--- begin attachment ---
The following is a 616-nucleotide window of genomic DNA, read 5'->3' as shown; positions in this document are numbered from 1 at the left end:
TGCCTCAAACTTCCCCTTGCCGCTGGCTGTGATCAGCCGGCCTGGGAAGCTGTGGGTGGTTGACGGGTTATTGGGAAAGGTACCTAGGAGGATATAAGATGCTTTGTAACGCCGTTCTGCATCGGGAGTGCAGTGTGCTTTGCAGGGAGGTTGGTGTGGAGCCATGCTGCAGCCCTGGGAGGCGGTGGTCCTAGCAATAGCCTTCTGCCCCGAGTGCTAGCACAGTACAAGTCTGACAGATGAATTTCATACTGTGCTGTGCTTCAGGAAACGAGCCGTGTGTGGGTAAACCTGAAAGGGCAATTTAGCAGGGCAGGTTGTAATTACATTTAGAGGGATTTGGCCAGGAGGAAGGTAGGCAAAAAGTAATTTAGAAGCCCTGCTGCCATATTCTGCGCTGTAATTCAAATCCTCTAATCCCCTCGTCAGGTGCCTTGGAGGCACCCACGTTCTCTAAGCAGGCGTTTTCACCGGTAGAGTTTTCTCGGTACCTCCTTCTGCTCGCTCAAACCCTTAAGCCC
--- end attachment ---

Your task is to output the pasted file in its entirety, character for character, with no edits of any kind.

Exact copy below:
The following is a 616-nucleotide window of genomic DNA, read 5'->3' as shown; positions in this document are numbered from 1 at the left end:
TGCCTCAAACTTCCCCTTGCCGCTGGCTGTGATCAGCCGGCCTGGGAAGCTGTGGGTGGTTGACGGGTTATTGGGAAAGGTACCTAGGAGGATATAAGATGCTTTGTAACGCCGTTCTGCATCGGGAGTGCAGTGTGCTTTGCAGGGAGGTTGGTGTGGAGCCATGCTGCAGCCCTGGGAGGCGGTGGTCCTAGCAATAGCCTTCTGCCCCGAGTGCTAGCACAGTACAAGTCTGACAGATGAATTTCATACTGTGCTGTGCTTCAGGAAACGAGCCGTGTGTGGGTAAACCTGAAAGGGCAATTTAGCAGGGCAGGTTGTAATTACATTTAGAGGGATTTGGCCAGGAGGAAGGTAGGCAAAAAGTAATTTAGAAGCCCTGCTGCCATATTCTGCGCTGTAATTCAAATCCTCTAATCCCCTCGTCAGGTGCCTTGGAGGCACCCACGTTCTCTAAGCAGGCGTTTTCACCGGTAGAGTTTTCTCGGTACCTCCTTCTGCTCGCTCAAACCCTTAAGCCC